Friday, February 27, 2009

What We're Up Against

A recent unsigned and hence "official" editorial in the Duke Chronicle exhorts us to "Take Back student activism." The article discusses the recent occupation of NYU by a group of students there.

While the article makes a couple of substantive critiques, noting that some groups in the Take Back NYU coalition weren't even informed of the takeover or included in the drafting of its demands, the editorial itself comes not from a position of sympathy, but one of hostility. In fact, it concludes that "this is not the model of student activism that we should look up to."

It also seems to bear the imprint of administrative anxiety about the potential for similar actions to catch on at Duke. It suggests that "In contrast to the 70s, there now exist many channels of communication between students and the administration." I'm sure the Duke administration couldn't agree more - less action, more dialogue.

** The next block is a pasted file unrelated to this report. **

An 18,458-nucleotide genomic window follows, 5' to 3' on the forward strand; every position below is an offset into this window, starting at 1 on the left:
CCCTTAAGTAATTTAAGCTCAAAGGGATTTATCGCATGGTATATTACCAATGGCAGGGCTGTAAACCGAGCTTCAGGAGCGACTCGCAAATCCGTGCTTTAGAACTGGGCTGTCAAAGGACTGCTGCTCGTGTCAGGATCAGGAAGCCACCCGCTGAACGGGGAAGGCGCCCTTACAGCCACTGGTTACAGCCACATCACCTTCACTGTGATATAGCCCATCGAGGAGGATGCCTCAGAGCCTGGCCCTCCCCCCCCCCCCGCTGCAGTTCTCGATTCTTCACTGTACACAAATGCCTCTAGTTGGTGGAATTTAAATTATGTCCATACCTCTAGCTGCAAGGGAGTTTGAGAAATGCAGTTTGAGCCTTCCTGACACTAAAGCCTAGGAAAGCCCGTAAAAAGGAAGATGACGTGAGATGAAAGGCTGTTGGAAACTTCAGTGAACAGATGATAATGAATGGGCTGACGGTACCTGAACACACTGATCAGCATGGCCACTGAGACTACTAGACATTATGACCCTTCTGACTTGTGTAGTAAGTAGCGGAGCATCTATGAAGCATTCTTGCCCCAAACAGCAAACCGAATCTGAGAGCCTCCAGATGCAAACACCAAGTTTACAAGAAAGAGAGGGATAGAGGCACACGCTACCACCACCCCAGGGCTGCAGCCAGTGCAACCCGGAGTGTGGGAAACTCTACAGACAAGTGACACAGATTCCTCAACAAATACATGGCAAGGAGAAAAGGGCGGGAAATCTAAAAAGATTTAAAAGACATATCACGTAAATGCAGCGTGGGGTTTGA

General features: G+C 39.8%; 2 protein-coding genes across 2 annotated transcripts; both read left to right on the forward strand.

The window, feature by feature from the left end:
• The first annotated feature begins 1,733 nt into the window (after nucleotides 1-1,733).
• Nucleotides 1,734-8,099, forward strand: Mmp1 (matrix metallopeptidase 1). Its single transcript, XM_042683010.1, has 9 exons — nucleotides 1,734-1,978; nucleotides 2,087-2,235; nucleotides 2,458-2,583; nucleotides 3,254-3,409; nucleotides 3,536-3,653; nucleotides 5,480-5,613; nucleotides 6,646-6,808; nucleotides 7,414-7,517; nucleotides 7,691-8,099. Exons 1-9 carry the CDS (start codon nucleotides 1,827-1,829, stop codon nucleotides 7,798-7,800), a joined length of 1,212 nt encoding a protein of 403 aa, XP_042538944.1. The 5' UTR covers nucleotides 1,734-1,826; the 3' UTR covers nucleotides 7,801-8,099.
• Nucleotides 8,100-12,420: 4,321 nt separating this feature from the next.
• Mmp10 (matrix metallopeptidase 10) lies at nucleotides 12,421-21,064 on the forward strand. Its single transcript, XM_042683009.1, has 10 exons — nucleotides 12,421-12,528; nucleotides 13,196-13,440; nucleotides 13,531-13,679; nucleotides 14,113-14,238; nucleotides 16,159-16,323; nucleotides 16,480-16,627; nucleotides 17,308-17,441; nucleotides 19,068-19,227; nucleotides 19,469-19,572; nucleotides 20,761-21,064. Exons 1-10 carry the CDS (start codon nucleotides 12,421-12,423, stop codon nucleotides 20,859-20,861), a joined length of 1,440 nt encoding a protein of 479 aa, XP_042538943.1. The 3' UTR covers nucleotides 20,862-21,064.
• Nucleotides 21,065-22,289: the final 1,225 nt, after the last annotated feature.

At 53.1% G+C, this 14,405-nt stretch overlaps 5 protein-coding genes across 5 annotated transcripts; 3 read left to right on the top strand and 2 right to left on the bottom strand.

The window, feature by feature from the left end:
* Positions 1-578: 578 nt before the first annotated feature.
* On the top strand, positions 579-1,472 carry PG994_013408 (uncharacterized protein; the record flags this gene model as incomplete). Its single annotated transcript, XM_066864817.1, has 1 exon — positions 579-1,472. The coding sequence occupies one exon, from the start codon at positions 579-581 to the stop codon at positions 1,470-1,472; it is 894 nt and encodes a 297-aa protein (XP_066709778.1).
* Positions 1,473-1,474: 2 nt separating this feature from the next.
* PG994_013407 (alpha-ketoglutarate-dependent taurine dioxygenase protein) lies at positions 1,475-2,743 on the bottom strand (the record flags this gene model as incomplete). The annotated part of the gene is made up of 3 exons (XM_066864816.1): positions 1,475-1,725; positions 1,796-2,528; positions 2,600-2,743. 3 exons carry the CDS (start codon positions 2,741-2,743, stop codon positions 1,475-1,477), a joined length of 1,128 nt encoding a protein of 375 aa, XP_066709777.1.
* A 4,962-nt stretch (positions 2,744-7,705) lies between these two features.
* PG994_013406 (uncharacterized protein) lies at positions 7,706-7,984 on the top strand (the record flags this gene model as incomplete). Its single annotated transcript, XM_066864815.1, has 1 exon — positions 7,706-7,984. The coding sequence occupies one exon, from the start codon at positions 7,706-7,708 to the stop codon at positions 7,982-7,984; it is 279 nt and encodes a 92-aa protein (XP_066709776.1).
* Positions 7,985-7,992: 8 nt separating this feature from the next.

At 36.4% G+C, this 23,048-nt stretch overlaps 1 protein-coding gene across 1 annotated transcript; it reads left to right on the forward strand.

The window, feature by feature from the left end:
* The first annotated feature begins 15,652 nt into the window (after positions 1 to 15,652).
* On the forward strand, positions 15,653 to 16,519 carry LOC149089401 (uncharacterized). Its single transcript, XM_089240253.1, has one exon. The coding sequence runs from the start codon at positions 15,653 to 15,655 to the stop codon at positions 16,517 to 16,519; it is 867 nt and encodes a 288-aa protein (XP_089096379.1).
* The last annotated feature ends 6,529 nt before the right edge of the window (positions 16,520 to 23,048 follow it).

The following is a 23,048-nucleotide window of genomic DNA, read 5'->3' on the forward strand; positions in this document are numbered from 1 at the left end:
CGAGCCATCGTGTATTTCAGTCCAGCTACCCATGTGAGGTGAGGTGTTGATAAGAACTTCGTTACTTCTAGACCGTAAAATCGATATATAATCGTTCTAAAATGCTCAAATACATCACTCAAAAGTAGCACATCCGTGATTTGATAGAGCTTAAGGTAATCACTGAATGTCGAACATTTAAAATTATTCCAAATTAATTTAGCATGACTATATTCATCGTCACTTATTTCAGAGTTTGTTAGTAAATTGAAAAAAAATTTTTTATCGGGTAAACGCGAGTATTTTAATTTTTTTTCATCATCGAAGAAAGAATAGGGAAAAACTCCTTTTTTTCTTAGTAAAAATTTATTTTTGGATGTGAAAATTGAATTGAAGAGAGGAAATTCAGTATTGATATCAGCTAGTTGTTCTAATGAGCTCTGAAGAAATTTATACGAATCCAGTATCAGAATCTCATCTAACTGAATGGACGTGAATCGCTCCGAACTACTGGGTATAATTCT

But perhaps the most reactionary moment in the editorial comes when it denounces "several extreme demands [that] diluted the legitimacy and power of Take Back's general platform." The demands it finds extreme include "13 scholarships per year for students from Palestine, an acknowledgement of the right of graduate students to unionize and public access to the NYU library."

That's right, the editorial actually openly opposes solidarity with Palestinians following the recent devastation wrought by Israel in Gaza, the right to unionize, and public access to a university library!

Following shortly after the observation that "our generation is often [rightly] criticized for its complacency," one begins to wonder what the Chronicle staff thinks our generation's mission is, if not a broad-based movement for social justice for ALL oppressed people. Presumably they prefer the continued domination of the few by the many. They certainly oppose militant direct action to defend and extend our right as Duke students and members of the Duke community to directly control our community's affairs.

It's true that we need to "take back" student activism. But we need to take it back from both the conservative "go slow" approach of the Chronicle, as well as the flawed-yet-inspiring example of NYU students.

As the young organizers of SNCC used to say, we need to engage in "slow, patient work." Doing so will make our actions in the world more likely to succeed.

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